Hach sensION+ 5050T Portable Combination pH Electrode
- Low cost, low maintenance 3-in-1 design for a variety of applications
- Protected against harsh field conditions
- Heavy-duty electrode handle design optimized for field calibration and storage
|LZW5050T.97.002||sensION+ 5050T Portable Combination pH Electrode, general purpose applications|
|Usually ships in 3-5 days|
|FNBU5004-P||pH 4 calibration buffer, 500mL bottle|
|FNBU5007-P||pH 7 calibration buffer, 500mL bottle|
|FNBU5010-P||pH 10 calibration buffer, 500mL bottle|
|FNBUFPAK||pH Buffer Pack, one 500mL bottle ea. of pH 4, 7, 10 & electrode storage solution|
The Hach sensION+ 5050T Portable Combination pH Electrode is a combination pH electrode with a polycarbonate body, non-refillable gel-electrolyte reference and built-in temperature sensor. The 5050T has a fixed 1 meter cable and MP5 connector dedicated for use with Hach sensION+ Portable pH meters. The 5050T has a ceramic pin junction and is ideal for pH measurements in general aqueous applications.
- Filling Solution: Non-refillable gel
- Material Sensor Body: Polycarbonate
- Temperature Range: Continuous use: 0 - 80 °C
- Thermistor: Pt1000
In The News
Ocean acidification: University of Washington's giant plastic bags help control research conditions
With oceans becoming more acidic worldwide, scientists are getting creative in designing experiments to study them. For example, one group at the University of Washington is using giant plastic bags to study ocean acidification.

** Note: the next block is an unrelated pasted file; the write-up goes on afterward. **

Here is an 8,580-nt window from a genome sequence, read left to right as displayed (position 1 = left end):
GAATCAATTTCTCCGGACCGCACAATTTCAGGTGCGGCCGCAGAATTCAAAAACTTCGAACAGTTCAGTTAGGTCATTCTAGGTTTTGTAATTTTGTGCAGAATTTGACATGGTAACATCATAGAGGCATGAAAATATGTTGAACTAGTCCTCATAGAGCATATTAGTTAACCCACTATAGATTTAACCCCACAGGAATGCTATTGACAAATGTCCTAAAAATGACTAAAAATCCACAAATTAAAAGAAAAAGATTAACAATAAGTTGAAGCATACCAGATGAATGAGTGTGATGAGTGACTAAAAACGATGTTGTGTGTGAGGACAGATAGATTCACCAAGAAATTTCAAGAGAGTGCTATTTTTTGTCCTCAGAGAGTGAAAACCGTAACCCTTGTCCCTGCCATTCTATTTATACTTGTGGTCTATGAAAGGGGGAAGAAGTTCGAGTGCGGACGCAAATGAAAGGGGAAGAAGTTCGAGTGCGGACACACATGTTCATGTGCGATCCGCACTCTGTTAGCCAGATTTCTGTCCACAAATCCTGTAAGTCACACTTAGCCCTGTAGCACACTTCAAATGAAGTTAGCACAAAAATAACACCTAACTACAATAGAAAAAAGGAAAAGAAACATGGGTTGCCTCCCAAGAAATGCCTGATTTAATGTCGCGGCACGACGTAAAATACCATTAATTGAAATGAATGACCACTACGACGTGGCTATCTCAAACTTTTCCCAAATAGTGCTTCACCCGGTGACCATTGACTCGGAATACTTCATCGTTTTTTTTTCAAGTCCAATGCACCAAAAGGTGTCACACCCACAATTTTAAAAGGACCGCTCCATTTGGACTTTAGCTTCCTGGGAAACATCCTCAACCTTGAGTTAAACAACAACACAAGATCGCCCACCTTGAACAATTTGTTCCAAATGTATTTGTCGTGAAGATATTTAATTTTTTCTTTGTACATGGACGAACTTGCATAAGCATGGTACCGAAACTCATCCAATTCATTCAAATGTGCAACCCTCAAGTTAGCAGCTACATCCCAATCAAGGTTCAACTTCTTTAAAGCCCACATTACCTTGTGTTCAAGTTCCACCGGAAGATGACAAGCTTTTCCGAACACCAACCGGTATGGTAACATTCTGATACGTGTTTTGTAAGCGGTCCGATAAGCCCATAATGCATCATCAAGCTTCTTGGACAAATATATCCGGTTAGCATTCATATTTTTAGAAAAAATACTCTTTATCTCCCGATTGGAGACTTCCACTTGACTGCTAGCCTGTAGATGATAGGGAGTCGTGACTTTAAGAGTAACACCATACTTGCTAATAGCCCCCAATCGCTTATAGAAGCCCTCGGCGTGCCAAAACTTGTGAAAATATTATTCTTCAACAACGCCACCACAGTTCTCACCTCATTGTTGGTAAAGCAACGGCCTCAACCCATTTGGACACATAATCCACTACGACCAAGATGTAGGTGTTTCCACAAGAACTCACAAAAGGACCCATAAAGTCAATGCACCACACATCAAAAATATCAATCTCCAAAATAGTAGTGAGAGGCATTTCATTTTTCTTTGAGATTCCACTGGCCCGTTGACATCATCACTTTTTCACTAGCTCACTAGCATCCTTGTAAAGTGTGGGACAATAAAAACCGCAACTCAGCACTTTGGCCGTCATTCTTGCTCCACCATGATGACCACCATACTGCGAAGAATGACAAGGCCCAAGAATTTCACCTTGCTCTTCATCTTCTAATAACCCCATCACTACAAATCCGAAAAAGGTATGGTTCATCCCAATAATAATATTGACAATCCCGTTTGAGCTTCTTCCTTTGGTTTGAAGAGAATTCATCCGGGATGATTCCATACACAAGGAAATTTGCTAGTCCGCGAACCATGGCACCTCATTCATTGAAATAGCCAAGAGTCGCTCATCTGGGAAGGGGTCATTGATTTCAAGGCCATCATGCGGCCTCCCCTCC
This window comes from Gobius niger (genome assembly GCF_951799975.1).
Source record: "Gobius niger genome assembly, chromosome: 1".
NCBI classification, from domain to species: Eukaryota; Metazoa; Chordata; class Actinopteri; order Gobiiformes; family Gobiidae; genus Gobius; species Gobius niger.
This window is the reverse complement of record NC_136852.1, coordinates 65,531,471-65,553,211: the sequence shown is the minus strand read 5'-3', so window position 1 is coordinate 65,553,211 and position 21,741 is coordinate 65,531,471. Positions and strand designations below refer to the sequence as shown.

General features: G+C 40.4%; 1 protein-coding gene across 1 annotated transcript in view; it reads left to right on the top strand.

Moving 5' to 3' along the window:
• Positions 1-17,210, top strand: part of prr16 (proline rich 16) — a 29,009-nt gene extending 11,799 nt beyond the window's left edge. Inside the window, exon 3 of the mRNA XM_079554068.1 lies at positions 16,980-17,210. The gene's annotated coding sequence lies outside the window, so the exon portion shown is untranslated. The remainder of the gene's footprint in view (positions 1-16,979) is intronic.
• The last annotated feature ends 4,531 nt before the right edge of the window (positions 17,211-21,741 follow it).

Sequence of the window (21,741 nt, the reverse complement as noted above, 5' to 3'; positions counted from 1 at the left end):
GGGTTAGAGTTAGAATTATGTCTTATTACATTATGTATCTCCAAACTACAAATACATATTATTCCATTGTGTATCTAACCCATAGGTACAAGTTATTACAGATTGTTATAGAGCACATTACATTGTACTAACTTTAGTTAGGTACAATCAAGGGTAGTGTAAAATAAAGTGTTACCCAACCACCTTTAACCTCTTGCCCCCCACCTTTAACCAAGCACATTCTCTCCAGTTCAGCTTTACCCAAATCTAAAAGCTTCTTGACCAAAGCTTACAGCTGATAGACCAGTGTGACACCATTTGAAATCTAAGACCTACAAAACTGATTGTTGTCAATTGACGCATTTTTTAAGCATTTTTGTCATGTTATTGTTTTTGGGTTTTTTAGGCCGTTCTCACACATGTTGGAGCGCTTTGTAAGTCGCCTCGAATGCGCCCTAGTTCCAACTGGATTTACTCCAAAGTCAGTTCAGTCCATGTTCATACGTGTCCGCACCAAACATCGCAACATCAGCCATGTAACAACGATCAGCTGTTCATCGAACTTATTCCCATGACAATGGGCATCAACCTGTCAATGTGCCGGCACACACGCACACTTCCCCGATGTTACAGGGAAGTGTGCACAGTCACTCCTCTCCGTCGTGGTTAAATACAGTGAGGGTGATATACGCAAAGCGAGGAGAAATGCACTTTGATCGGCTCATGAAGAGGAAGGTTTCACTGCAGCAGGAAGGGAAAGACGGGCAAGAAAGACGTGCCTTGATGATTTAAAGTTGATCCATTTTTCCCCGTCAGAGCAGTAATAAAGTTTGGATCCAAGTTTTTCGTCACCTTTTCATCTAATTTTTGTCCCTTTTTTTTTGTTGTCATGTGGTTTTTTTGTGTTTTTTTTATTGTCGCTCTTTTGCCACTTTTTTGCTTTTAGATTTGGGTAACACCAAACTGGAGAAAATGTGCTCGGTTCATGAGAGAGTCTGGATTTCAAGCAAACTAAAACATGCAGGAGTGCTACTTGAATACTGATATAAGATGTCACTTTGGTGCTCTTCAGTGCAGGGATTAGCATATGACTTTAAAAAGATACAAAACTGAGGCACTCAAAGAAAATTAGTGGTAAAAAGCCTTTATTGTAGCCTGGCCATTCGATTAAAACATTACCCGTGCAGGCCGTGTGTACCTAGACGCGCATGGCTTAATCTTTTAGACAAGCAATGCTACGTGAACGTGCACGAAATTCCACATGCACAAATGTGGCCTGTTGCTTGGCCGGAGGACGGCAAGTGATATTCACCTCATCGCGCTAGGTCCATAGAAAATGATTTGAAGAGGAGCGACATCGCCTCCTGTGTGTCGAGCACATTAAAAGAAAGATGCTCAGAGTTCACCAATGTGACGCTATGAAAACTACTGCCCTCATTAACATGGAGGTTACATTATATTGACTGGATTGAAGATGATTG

Each bag holds about 3,000 liters of seawater and sits in a cylinder-like cage for stability. The group at UW, made up of professors and students, is controlling carbon dioxide levels in the bags over a nearly three-week period, during which they are looking at the effects of increased acidity on organisms living near the San Juan Islands.
“These mesocosms are a way to do a traditional experiment you might do in a lab or classroom,” said Jim Murray, professor of oceanography at the University of Washington.Read More
National Oceanic and Atmospheric Administration scientists detected signs of ocean acidification in the waters that hold the vulnerable and valuable fisheries of the North Pacific off the coast of Alaska, but they only had a snapshot of the action.
“We know that in this place were important commercial and subsistence fisheries that could be at risk from ocean acidification,” said Jeremy Mathis, a NOAA Pacific Marine Environmental Laboratory researcher and professor at the University of Alaska Fairbanks.
To understand how ocean acidification affects the North Pacific, NOAA scientists created a mooring network that collects constant in situ data on parameters contributing to acidification. They hope it will reveal seasonal trends and patterns left out by their snapshots.Read More
Formed by a glacier, Jordan Pond is among Maine's clearest, most beautiful bodies of water. It's also a critical freshwater resource, and watchful eyes are protecting it.
EM spoke with Dr. Rachel Fowler, Friends of Acadia's aquatic scientist, about her work monitoring Jordan Pond. A postdoctoral research scientist at the University of Maine, she is a member of a partnership among the National Park Service, the University of Maine Climate Change Institute, and Friends of Acadia that began deploying the Jordan Pond buoy in 2013. Canon provided the initial support for the project.
Friends of Acadia is a nonprofit organization that supports different projects in the park.Read More